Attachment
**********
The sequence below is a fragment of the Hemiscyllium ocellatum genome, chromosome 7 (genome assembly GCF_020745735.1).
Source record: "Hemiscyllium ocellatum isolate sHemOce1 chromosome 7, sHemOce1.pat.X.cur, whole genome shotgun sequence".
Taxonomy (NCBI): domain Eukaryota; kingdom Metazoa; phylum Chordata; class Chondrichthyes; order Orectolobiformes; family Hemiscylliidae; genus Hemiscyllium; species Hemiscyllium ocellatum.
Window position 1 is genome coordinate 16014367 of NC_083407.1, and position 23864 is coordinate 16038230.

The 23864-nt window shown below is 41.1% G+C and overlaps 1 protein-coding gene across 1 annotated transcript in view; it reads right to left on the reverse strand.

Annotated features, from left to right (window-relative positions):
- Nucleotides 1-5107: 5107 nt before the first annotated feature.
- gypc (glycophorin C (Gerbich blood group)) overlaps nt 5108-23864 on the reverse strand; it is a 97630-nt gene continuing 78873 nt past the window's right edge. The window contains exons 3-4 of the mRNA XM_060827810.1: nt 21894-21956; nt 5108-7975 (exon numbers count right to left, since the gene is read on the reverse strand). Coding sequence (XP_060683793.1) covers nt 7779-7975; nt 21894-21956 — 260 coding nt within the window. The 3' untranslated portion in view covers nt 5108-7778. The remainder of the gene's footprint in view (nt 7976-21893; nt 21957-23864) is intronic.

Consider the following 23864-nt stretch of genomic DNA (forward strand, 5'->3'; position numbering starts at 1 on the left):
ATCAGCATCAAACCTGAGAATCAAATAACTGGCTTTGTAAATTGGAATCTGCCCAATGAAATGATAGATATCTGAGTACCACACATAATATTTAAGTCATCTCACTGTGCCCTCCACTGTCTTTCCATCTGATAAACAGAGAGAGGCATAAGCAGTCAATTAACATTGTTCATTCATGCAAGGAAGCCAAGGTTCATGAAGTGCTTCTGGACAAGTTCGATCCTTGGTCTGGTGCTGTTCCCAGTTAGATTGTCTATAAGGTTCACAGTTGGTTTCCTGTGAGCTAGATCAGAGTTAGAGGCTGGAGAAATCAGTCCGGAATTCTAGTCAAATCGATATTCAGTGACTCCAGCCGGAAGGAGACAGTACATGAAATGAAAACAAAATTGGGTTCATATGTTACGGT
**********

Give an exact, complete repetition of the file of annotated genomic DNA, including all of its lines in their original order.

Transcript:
The sequence below is a fragment of the Hemiscyllium ocellatum genome, chromosome 7 (genome assembly GCF_020745735.1).
Source record: "Hemiscyllium ocellatum isolate sHemOce1 chromosome 7, sHemOce1.pat.X.cur, whole genome shotgun sequence".
Taxonomy (NCBI): domain Eukaryota; kingdom Metazoa; phylum Chordata; class Chondrichthyes; order Orectolobiformes; family Hemiscylliidae; genus Hemiscyllium; species Hemiscyllium ocellatum.
Window position 1 is genome coordinate 16014367 of NC_083407.1, and position 23864 is coordinate 16038230.

The 23864-nt window shown below is 41.1% G+C and overlaps 1 protein-coding gene across 1 annotated transcript in view; it reads right to left on the reverse strand.

Annotated features, from left to right (window-relative positions):
- Nucleotides 1-5107: 5107 nt before the first annotated feature.
- gypc (glycophorin C (Gerbich blood group)) overlaps nt 5108-23864 on the reverse strand; it is a 97630-nt gene continuing 78873 nt past the window's right edge. The window contains exons 3-4 of the mRNA XM_060827810.1: nt 21894-21956; nt 5108-7975 (exon numbers count right to left, since the gene is read on the reverse strand). Coding sequence (XP_060683793.1) covers nt 7779-7975; nt 21894-21956 — 260 coding nt within the window. The 3' untranslated portion in view covers nt 5108-7778. The remainder of the gene's footprint in view (nt 7976-21893; nt 21957-23864) is intronic.

Consider the following 23864-nt stretch of genomic DNA (forward strand, 5'->3'; position numbering starts at 1 on the left):
ATCAGCATCAAACCTGAGAATCAAATAACTGGCTTTGTAAATTGGAATCTGCCCAATGAAATGATAGATATCTGAGTACCACACATAATATTTAAGTCATCTCACTGTGCCCTCCACTGTCTTTCCATCTGATAAACAGAGAGAGGCATAAGCAGTCAATTAACATTGTTCATTCATGCAAGGAAGCCAAGGTTCATGAAGTGCTTCTGGACAAGTTCGATCCTTGGTCTGGTGCTGTTCCCAGTTAGATTGTCTATAAGGTTCACAGTTGGTTTCCTGTGAGCTAGATCAGAGTTAGAGGCTGGAGAAATCAGTCCGGAATTCTAGTCAAATCGATATTCAGTGACTCCAGCCGGAAGGAGACAGTACATGAAATGAAAACAAAATTGGGTTCATATGTTACGGT